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America's Military Charity® 501(c)(3)
2021 Goods and Services Delivered $38,000,000 (est.)
2021 Overhead: Less than 5%
Donate Today

Providing assistance to and promoting support
for America’s troops and their families

SUPPORT OUR TROOPS®
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America's Military Charity® 501(c)(3)
2021 Goods and Services Delivered $38,000,000 (est.)
2021 Overhead: Less than 5%
Donate Today

Serving Those Who Serve

SUPPORT OUR TROOPS®
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Donate Today
America's Military Charity® 501(c)(3)
2021 Goods and Services Delivered $38,000,000 (est.)
2021 Overhead: Less than 5%

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SUPPORT OUR TROOPS®

Army Master Sgt. Brian Chapman, Information Systems Division Non-commissioned Officer in Charge for U.S. Army Central G6 adjusts their Tampa 1.3M satellite dish during validation for the new Relocatable Emergency Command Post at Camp Arifjan, Kuwait, April 12 2021. This technology further develops the capabilities and increases the U.S. Armed Forces overall readiness. (Photo by Sgt. Robert Torres)Army Master Sgt. Brian Chapman, Information Systems Division Non-commissioned Officer in Charge for U.S. Army Central G6 adjusts their Tampa 1.3M satellite dish during validation for the new Relocatable Emergency Command Post at Camp Arifjan, Kuwait, April 12 2021. This technology further develops the capabilities and increases the U.S. Armed Forces overall readiness. (Photo by Sgt. Robert Torres)

KUWAIT 04.22.2021 –  CAMP ARIFJAN, Kuwait - The ability to adapt is widely considered to be one of the most important qualities a person can achieve. Soldiers with U.S. Army Central’s Information Systems Division (ISD) G6 have a firm understanding of just that important role adaptability plays in readiness.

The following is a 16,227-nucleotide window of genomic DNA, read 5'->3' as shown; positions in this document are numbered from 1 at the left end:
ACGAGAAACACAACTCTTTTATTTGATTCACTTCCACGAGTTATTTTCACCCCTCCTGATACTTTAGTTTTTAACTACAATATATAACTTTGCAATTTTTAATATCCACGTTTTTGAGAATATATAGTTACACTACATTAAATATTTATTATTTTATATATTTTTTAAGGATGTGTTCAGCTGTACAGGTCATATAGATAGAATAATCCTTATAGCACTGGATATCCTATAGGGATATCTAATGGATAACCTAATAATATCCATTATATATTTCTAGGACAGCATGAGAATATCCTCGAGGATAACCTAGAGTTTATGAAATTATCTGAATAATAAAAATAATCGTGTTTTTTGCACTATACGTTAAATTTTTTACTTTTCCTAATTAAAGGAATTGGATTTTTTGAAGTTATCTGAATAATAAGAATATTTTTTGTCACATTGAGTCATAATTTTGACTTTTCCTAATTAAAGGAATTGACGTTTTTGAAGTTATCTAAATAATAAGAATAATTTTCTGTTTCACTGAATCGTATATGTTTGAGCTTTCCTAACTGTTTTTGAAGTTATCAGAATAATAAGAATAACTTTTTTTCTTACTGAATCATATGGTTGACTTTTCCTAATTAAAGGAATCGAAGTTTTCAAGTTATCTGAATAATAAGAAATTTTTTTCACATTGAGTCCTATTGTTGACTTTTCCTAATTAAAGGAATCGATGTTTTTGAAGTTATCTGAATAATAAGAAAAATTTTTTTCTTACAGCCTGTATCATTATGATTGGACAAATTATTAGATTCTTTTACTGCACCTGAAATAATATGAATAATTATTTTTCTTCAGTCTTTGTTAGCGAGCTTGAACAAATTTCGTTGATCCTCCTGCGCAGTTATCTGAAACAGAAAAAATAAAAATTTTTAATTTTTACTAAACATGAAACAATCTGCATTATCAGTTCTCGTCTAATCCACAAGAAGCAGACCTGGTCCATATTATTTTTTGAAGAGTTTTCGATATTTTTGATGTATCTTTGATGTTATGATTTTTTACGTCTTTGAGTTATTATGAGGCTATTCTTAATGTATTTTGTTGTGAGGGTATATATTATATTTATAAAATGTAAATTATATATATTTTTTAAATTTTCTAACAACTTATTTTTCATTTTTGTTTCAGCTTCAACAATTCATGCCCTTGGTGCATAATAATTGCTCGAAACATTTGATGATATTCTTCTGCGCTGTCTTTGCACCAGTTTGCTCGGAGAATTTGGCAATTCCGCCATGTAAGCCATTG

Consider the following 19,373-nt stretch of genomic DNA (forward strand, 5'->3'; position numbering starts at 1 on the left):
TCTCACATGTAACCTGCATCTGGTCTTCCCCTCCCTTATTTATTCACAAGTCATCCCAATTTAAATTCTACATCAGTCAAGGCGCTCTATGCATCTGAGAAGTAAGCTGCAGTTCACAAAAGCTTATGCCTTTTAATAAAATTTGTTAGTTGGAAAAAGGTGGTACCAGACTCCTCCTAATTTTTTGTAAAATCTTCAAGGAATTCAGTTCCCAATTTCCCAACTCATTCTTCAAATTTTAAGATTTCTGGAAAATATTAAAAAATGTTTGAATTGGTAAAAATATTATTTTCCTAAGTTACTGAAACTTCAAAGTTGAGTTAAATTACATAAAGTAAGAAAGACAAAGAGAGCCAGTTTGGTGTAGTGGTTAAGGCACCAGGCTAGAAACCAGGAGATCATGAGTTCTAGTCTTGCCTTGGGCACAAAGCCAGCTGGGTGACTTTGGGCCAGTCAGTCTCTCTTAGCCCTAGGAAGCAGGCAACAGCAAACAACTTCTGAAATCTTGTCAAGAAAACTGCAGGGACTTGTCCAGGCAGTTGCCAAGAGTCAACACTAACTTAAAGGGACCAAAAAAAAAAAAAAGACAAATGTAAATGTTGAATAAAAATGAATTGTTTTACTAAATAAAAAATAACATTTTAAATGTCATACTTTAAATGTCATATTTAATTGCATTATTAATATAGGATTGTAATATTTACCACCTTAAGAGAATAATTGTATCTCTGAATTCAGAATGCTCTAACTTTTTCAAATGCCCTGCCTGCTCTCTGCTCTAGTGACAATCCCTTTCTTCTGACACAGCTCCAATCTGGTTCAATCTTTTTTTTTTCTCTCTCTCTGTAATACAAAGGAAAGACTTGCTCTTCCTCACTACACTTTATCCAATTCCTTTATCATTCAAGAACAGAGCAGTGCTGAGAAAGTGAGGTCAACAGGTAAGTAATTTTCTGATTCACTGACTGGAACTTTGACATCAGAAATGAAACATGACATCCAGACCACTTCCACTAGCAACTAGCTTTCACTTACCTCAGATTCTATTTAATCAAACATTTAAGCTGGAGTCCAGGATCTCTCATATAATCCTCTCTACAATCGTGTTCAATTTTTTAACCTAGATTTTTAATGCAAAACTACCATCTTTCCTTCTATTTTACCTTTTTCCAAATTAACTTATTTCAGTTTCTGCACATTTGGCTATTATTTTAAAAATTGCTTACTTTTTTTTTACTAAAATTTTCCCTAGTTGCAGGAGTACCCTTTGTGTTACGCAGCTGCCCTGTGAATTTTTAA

ISD G6 Soldiers recently conducted a validation exercise here ensuring accuracy and certification of the new Relocatable Emergency Command Post (RECP), by doing a side-by-side analysis between old and new equipment sets.

Secure communications are a top priority for the unique nature of Special Forces missions, such as the one pictured featuring a U.S. Army Special Forces Soldier, attached to Special Operations Task Force-Afghanistan, providing security prior to an assault in the Alingar district, Laghman province, Afghanistan, Feb. 18, 2018. Recently fielded, the Tactical Key Loader, developed specifically for Special Operations Forces due to its smaller, dimmer screen and one-button key fill capability, provides cryptographic keys that block unauthorized individuals from accessing mission information. (photo by Sgt. Connor Mendez)Secure communications are a top priority for the unique nature of Special Forces missions, such as the one pictured featuring a U.S. Army Special Forces Soldier, attached to Special Operations Task Force-Afghanistan, providing security prior to an assault in the Alingar district, Laghman province, Afghanistan, Feb. 18, 2018. Recently fielded, the Tactical Key Loader, developed specifically for Special Operations Forces due to its smaller, dimmer screen and one-button key fill capability, provides cryptographic keys that block unauthorized individuals from accessing mission information. (photo by Sgt. Connor Mendez)

ABERDEEN PROVING GROUND, Md. (June 1, 2021) – U.S. Special Operations Forces have a new aid in the fight against cyber-attacks.

The Tactical Key Loader (TKL) cryptographic key device, which answers the Army’s call for the Next Generation Load Device-Small (NGLD-S), provides critical command and control of emergency, time sensitive and secure communications during Special Forces missions.

The device is a smaller, faster version of the Simple Key Loader (SKL), which is currently fielded across the Army.

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